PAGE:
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Rudi Kiefer: Most bottled water is no purer than tap water
Rudi Kiefer

“No life form on earth can exist without water.” This thought was ringing in my head as I was paying $4.39 for a bottle of water in the boarding area of Los Angeles airport. 

On occasions of this kind, there’s no choice. The TSA doesn’t permit beverages past the security stations. There’s no drinking fountain on the plane while we’re waiting for cabin service to begin. Passengers on flights from Mexico and some other countries are advised to order their drinks without ice because those cubes could have been made with unpurified water.

Luckily, at home we have an excellent alternative. By federal law, tap water in the U.S. is required to be of safe drinking quality. International guests are often reluctant to use it so I always demonstrate the fact to our incoming Chinese students by drinking a glass of water straight from the tap on the Brenau campus.

The notion that store-bought bottled water is somehow more pure is incorrect. In fact, the U.S. Food and Drug Administration (, in charge of the bottled kind, requires that it must meet the same standards that the Environmental Protection Agency uses for tap water.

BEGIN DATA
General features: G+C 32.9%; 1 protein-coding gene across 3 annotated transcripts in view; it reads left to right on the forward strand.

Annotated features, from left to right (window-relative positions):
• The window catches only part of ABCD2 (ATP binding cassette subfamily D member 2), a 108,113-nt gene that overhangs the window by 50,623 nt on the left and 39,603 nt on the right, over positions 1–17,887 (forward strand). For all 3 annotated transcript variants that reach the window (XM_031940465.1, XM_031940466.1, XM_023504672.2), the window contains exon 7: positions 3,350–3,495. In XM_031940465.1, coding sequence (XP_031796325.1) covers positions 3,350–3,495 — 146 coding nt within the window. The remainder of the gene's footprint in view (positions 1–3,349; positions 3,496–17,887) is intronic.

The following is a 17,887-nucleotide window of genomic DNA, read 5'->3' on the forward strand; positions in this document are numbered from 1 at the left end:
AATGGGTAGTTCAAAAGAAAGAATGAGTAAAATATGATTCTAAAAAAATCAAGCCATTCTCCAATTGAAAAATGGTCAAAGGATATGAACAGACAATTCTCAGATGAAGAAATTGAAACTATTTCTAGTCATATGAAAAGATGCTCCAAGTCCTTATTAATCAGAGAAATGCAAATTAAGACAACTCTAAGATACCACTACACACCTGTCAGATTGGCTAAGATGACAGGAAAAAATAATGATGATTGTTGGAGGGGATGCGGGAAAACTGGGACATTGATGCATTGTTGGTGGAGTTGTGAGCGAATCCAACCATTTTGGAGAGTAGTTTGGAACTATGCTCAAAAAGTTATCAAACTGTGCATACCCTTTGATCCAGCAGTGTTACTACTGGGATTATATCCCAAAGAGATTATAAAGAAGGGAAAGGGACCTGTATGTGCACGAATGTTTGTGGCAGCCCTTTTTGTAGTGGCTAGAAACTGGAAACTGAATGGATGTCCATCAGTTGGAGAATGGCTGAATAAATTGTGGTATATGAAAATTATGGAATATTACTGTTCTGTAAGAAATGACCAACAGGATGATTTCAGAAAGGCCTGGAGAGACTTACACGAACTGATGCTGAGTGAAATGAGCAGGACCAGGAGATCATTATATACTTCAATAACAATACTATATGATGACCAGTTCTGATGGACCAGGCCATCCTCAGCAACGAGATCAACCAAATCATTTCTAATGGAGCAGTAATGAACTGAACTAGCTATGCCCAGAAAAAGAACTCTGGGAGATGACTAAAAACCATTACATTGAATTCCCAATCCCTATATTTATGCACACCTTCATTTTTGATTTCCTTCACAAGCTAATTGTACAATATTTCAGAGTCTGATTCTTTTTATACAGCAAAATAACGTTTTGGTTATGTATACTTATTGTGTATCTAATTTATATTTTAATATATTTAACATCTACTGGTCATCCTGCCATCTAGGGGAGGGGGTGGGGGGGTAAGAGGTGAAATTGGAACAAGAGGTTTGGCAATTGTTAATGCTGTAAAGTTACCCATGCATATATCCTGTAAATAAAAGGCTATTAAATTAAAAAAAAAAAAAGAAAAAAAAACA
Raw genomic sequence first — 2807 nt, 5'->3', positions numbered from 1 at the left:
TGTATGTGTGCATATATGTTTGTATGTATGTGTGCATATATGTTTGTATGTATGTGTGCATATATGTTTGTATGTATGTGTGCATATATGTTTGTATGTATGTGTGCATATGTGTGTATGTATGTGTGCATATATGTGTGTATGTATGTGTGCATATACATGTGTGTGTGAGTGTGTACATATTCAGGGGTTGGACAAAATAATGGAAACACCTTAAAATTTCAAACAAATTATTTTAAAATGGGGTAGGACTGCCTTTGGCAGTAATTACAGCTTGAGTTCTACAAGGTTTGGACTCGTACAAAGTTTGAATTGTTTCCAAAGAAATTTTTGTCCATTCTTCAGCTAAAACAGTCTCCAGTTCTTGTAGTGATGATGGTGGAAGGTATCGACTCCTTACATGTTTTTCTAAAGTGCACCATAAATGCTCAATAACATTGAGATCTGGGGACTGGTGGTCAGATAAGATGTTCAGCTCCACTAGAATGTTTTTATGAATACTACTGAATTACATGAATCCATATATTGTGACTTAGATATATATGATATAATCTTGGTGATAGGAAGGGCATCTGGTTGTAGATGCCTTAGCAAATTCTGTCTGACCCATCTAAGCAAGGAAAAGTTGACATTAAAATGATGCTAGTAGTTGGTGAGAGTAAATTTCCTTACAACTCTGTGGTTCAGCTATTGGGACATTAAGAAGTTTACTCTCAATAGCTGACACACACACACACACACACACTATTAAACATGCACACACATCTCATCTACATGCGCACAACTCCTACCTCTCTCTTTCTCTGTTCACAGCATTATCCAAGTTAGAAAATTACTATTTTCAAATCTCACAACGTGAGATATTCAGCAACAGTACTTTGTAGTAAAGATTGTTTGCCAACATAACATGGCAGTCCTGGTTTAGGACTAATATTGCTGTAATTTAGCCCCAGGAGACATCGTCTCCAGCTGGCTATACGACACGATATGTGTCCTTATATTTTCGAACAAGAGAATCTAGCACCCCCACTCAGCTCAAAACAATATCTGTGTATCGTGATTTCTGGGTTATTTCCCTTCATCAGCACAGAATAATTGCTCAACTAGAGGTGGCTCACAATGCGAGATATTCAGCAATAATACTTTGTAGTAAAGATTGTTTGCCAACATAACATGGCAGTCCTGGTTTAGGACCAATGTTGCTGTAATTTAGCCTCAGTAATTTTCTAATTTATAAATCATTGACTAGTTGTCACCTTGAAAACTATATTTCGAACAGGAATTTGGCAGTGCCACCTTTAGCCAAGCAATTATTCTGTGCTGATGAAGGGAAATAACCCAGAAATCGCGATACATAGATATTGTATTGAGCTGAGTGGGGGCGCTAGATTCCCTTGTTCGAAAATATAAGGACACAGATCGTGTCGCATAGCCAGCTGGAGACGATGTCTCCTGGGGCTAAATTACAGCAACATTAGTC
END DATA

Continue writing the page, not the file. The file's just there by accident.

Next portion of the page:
It’s not the bottled product making rules for what comes out of the faucet; it’s the other way around. Unless labeled as “spring water” or “mineral water,” you may very well be paying for regular tap water in a plastic bottle with a pretty label.

If the advertisement promises “finest artesian water,” don’t expect an additional health benefit. Artesian water is from wells which flow naturally due to pressure from a rock mass that forces the liquid up from underground. It has nothing to do with quality or nutrition value.

Some years ago it was a fad to consume the “purest water possible.” Distilled water, or its chemical cousin, deionized water, is unhealthy to drink. In addition, it tastes awful. Distillation removes all minerals, making it an excellent choice to use in old-fashioned car batteries or mix with antifreeze for the radiator.

But the human body needs minerals. Drinking distilled water draws them from the body, opening the door for bone-related diseases such as osteoporosis, osteoarthritis and a slew of others.

Enjoy the bottled spring water. If you want to do help reduce the mountain of plastic trash in landfills, tap water is an even better choice.

Rudi Kiefer, Ph.D., is a professor of physical science and director of sustainability at Brenau University. His column appears Sundays and at

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